Brussels, 19 Sep 2003
The split between basic and clinical science, insufficient funding and the fragmentation of resources are key barriers to the establishment of a well structured brain research area in Europe, an international conference has heard.
On 18 September, a total of 250 representatives from academia and industry, public administrations, research funding bodies, and patients' organisations gathered to discuss these barriers and try to reach a consensus on the best way forward for brain research in Europe.
Opening the conference, Commissioner for Research, Philippe Busquin underlined the need to rethink the structure of brain research in Europe in order to better investigate this complex organ. 'The brain is a like a 'new frontier' which needs to be conquered,' said the Commissioner.' It is at the origin of human intelligence and creativity, yet so little is know about how it works and there is equally little awareness among the public of the health benefits and the economic development that brain research can bring.'
The social and economic impact of brain diseases is certainly a cause for concern, according to Jes Olesen, President of the European Brain Council (EBC). 'Some months ago, along with the World Health Organisation (WHO), we documented that in Europe brain diseases accounted for 35 per cent of the burden of all the diseases in Europe,' he told CORDIS News.
Mr Olesen went on to explain that the need to take action against this burden is pressing, given the increasingly ageing population in Europe, which he believes, will only exacerbate the situation. 'If you project 20 years into the future, this burden will increase by another five to ten per cent,' claimed Mr Olesen. 'The potential impact of these diseases is like a ticking bomb under the whole economy of Europe.
'The US and Japan have invested heavily in this field, because they know it leads to the production of big selling drugs and many applications,' he continued. 'Europe has to get back on track and invest the resources where they are needed.'
However, while providing adequate funding is essential to the establishment of a strong scientific base for brain research in Europe, Mr Olesen believes that other elements have to be factored in to better understand why this field of science presents so many barriers.
One factor is the sheer scope of the field. Brain research is multidisciplinary by nature, ranging from the development of basic knowledge in the areas such as molecular and cellular neuroscience, developmental neurobiology, neurogenetics, sensory physiology, ethnology and cognitive neurosciences, to pre clinical and clinical research into neurological and psychiatric disorders and diseases such as Alzheimer's and Parkinson's.
'The multidisciplinarity of brain research has led to many of the barriers challenging its future today,' Mr Olesen said. 'Stakeholders in the past have been reluctant to work together and often competed for funding. This has led them to look at one another with suspicion.
'In order to lift the barriers between the different areas of brain science and get stakeholders talking and working together, we need to look at employing a variety of actions,' said Mr Olesen, noting that the Commission has helped to give the process a kick start with its call for the development of a European Research Area.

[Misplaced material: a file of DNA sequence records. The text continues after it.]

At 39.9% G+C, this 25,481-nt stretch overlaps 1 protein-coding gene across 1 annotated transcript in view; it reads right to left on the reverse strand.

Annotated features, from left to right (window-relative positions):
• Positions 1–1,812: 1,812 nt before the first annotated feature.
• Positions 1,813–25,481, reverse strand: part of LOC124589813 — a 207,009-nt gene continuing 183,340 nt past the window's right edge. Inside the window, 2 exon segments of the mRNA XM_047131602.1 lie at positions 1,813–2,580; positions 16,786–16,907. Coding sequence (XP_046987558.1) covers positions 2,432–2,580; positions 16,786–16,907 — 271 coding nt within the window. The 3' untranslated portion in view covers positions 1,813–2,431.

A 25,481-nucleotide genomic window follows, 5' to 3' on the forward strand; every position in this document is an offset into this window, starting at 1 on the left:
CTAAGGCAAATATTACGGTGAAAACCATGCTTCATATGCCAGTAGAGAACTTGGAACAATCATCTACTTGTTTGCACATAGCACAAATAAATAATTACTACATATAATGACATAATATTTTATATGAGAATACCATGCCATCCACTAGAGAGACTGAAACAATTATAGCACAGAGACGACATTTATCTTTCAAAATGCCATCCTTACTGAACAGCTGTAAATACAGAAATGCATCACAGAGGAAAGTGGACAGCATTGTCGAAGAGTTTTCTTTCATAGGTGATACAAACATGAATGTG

'The European Commissioner has made a very important political move and is setting the scene by declaring this a part of the ERA,' Mr Olesen told CORDIS News. 'It is now up to brain scientists to shoulder some of the responsibility and follow up on this.'
Mr Olesen agreed that the Sixth Framework Programme (FP6) is playing an instrumental role in helping scientists come together to build the critical mass necessary in this field. The Commission is currently negotiating new projects in the field of neuroscience, to be launched in 2004, with a combined budget of approximately 45 million euro.
'Our intention with FP6 is to provide the right tools to construct a viable structure for brain research,' explained Octavi Quintana Trias, Director of life sciences at the Commission's Research DG.
He told CORDIS News that the emphasis was not on funding and increasing the knowledge but on structuring it. Three instruments have been deployed for the purpose: Integrated Projects, Networks of Excellence and Article 169. 'The aim here is to integrate the public with the private, basic and applied and programs from different countries,' explained Mr Quintana Trias.
'The FP6 tools will certainly have a beneficial effect in creating networks and facilitating cooperation, but it is not enough,' claimed Mr Olesen. The European Brain Council is proposing a separate programme on brain research within the next European research Framework Programme. 'This is obviously a very big goal but I don't see why we cannot do it,' he said.
Mr Olesen underlined that his organisation aims to work in close collaboration with the European Commission to push forward their proposal. 'It would be good idea to have a task force to take a closer look at our proposal and to produce a white paper.'
However before considering such a proposal, Mr Quintana Trias said that a closer partnership has to be built between the main European organisations in the field of neurosciences, namely the EBC and the federation of all European neuroscience societies (FENs).
'I think that a major goal will be to work together so there is one united voice for this kind of research,' said Mr Quintana Trias. 'Achieving this would make it easier to identify the topics and the kind of research that needs funding on a European scale.'
Discussions on the possibility of a partnership are already underway between the EBC and FENs. 'In the meantime, we will do everything we can to make FP6 a success and make sure it has as beneficial effect as possible on brain research in Europe,' said Mr Olesen.
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